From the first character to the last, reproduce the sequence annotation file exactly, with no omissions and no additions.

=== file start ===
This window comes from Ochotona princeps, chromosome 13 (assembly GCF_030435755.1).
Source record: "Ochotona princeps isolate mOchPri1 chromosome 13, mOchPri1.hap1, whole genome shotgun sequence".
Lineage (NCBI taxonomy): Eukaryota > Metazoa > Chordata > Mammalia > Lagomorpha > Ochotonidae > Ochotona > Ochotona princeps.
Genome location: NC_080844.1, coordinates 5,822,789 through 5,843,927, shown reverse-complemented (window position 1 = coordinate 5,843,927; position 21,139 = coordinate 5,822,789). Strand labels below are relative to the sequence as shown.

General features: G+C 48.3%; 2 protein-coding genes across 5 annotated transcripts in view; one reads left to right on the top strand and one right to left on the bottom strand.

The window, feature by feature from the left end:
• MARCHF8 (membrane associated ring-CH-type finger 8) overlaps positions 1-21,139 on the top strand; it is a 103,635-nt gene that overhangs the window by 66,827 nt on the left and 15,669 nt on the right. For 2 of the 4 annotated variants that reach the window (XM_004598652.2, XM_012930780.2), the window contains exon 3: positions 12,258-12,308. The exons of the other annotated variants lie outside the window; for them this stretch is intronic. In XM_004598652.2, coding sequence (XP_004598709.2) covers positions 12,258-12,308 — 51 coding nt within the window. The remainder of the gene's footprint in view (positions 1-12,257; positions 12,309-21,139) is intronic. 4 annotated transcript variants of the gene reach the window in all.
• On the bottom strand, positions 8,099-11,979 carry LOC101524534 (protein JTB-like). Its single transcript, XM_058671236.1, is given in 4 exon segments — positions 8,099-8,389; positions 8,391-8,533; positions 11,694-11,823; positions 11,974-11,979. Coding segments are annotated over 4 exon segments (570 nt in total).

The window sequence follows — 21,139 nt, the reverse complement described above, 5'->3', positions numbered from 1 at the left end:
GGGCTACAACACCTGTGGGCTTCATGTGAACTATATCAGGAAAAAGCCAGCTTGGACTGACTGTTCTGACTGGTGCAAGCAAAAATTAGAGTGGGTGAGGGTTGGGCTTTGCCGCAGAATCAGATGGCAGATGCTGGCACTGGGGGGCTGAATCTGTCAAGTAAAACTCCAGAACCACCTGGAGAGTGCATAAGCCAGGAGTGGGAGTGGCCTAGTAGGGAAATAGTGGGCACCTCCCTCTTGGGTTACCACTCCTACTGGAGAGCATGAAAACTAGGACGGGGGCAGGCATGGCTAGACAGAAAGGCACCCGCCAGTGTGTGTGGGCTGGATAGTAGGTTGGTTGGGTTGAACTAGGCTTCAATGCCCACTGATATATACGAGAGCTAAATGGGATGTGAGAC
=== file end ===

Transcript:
This window comes from Ochotona princeps, chromosome 13 (assembly GCF_030435755.1).
Source record: "Ochotona princeps isolate mOchPri1 chromosome 13, mOchPri1.hap1, whole genome shotgun sequence".
Lineage (NCBI taxonomy): Eukaryota > Metazoa > Chordata > Mammalia > Lagomorpha > Ochotonidae > Ochotona > Ochotona princeps.
Genome location: NC_080844.1, coordinates 5,822,789 through 5,843,927, shown reverse-complemented (window position 1 = coordinate 5,843,927; position 21,139 = coordinate 5,822,789). Strand labels below are relative to the sequence as shown.

General features: G+C 48.3%; 2 protein-coding genes across 5 annotated transcripts in view; one reads left to right on the top strand and one right to left on the bottom strand.

The window, feature by feature from the left end:
• MARCHF8 (membrane associated ring-CH-type finger 8) overlaps positions 1-21,139 on the top strand; it is a 103,635-nt gene that overhangs the window by 66,827 nt on the left and 15,669 nt on the right. For 2 of the 4 annotated variants that reach the window (XM_004598652.2, XM_012930780.2), the window contains exon 3: positions 12,258-12,308. The exons of the other annotated variants lie outside the window; for them this stretch is intronic. In XM_004598652.2, coding sequence (XP_004598709.2) covers positions 12,258-12,308 — 51 coding nt within the window. The remainder of the gene's footprint in view (positions 1-12,257; positions 12,309-21,139) is intronic. 4 annotated transcript variants of the gene reach the window in all.
• On the bottom strand, positions 8,099-11,979 carry LOC101524534 (protein JTB-like). Its single transcript, XM_058671236.1, is given in 4 exon segments — positions 8,099-8,389; positions 8,391-8,533; positions 11,694-11,823; positions 11,974-11,979. Coding segments are annotated over 4 exon segments (570 nt in total).

The window sequence follows — 21,139 nt, the reverse complement described above, 5'->3', positions numbered from 1 at the left end:
GGGCTACAACACCTGTGGGCTTCATGTGAACTATATCAGGAAAAAGCCAGCTTGGACTGACTGTTCTGACTGGTGCAAGCAAAAATTAGAGTGGGTGAGGGTTGGGCTTTGCCGCAGAATCAGATGGCAGATGCTGGCACTGGGGGGCTGAATCTGTCAAGTAAAACTCCAGAACCACCTGGAGAGTGCATAAGCCAGGAGTGGGAGTGGCCTAGTAGGGAAATAGTGGGCACCTCCCTCTTGGGTTACCACTCCTACTGGAGAGCATGAAAACTAGGACGGGGGCAGGCATGGCTAGACAGAAAGGCACCCGCCAGTGTGTGTGGGCTGGATAGTAGGTTGGTTGGGTTGAACTAGGCTTCAATGCCCACTGATATATACGAGAGCTAAATGGGATGTGAGAC